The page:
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Q&A With Sprout Social: Fast Growth, Swift Innovation In The Hybrid Cloud

Since it was founded in 2010, social media management platform Sprout Social has grown and matured quickly. It saw very early success but unless it invested in scalable infrastructure, that success threatened to become a hindrance. Sprout turned to the Rackspace Hybrid Cloud and currently leverages Rackspace Dedicated Services, Public Cloud, Block Storage and Cloud Files.

We caught up with Aaron Rankin, CTO and Co-Founder of Sprout Social (below), to talk about its business, infrastructure and how it overcame the challenges of rapid growth.

Talk about Sprout Social and its business.
We were founded in 2010 and are based in Chicago’s vibrant West Loop neighborhood. Sprout is a social media management and engagement platform that makes it scalable for businesses to discover, respond to and interact with their customers on multiple social networks. With a team of more than 85 engineers, marketers, designers, product specialists and customer service professionals, we’ve quickly grown to serve more than 10,000 customers – some of them household names, like McDonald’s, Nokia and Pepsi. Those customers tap us to boost the efficiency of their social media presence and manage their conversations across Facebook, Twitter, Google+ and more. We now manage more than six million social interactions each day.

What brought you to Rackspace?
Four years ago, Rackspace was a great fit for an early startup like Sprout. As a business, we needed to focus on product and not on servers. The Cloud Sites platform was the easiest and most cost-effective solution to get us going and powered us for our entire first year.

What brought you to the hybrid cloud?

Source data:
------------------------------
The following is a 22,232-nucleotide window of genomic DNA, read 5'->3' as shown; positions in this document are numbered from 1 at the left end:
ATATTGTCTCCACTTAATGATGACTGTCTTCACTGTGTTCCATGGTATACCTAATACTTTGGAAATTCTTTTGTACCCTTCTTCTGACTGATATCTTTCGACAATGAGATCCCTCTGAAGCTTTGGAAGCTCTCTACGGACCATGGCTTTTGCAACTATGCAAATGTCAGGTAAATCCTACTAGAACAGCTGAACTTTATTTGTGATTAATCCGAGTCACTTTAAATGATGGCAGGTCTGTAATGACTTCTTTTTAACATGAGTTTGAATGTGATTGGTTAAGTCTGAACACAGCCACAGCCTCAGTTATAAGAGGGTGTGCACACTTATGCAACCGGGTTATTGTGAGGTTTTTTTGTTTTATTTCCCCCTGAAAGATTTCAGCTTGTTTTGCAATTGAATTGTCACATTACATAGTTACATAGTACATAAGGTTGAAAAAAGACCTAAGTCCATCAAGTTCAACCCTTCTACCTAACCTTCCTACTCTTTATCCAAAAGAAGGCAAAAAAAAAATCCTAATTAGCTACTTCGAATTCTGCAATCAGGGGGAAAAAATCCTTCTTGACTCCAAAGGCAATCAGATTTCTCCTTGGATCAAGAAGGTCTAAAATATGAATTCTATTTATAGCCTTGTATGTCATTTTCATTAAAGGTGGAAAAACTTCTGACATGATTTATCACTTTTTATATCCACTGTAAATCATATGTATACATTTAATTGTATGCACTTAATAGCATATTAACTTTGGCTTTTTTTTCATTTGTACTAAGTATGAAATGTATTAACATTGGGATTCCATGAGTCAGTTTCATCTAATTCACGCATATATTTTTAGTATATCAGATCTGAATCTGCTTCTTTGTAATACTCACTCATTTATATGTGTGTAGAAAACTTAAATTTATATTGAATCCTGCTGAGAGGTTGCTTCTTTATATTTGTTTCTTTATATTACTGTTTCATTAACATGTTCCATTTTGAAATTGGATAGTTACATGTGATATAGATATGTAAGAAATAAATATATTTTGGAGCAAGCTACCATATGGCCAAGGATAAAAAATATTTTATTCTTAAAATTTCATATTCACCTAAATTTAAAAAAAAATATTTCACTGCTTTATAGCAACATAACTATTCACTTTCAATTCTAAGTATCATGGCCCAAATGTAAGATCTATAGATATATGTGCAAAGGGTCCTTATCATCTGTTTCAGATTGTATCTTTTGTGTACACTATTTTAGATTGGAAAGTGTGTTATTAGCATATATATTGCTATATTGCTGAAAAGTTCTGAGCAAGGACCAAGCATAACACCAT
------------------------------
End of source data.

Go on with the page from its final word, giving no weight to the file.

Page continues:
Early on, our growth outpaced our ability to scale. Moving our primary databases onto large dedicated systems was the quickest fix at the time and enabled us to focus on the business instead of infrastructure.

We still host our high-throughput MySQL instances on dedicated hardware and will until we can refactor and isolate parts onto cloud instances with SSD-backed Cloud Block Storage. Having the flexibility that hybrid infrastructure offers — specifically the low latency between the cloud and physical network segments — is something that only Rackspace offers and was crucial to our growth.

You have a highly distributed system. How has a hybrid cloud helped with that from a performance and cost perspective?
Well, we started as a monolithic LAMP app. The primary goals for rearchitecting were development efficiency and isolation. We needed to enable our dev team to easily and cost-effectively build new services and functionality without getting in each other’s way. Likewise, by isolating functionality into discreet areas of our platform, and dedicated infrastructure, we minimize the risk of one feature killing another when things go wrong. The hybrid cloud lets us easily profile and choose the right infrastructure for the job, be it physical or cloud. We have access to the best of both worlds.

What other benefits does a hybrid cloud deliver?
The flexibility of a hybrid offering with rich cloud services lets us bring our product to market faster and innovate more quickly.

About the Author

This is a post written and contributed by Andrew Hickey.

Andrew Hickey is chief blog editor at Rackspace, a role in which he helps Rackers, customers and partners tell their stories. Andrew comes to Rackspace following many years as a journalist, more than half of which were spent covering high tech and Rackspace. When not writing, Andrew enjoys spending time with his wife and his dog, and spinning punk rock vinyl. If you have an idea for the Rackspace Blog, track down Andrew at andrew.hickey@rackspace.com.


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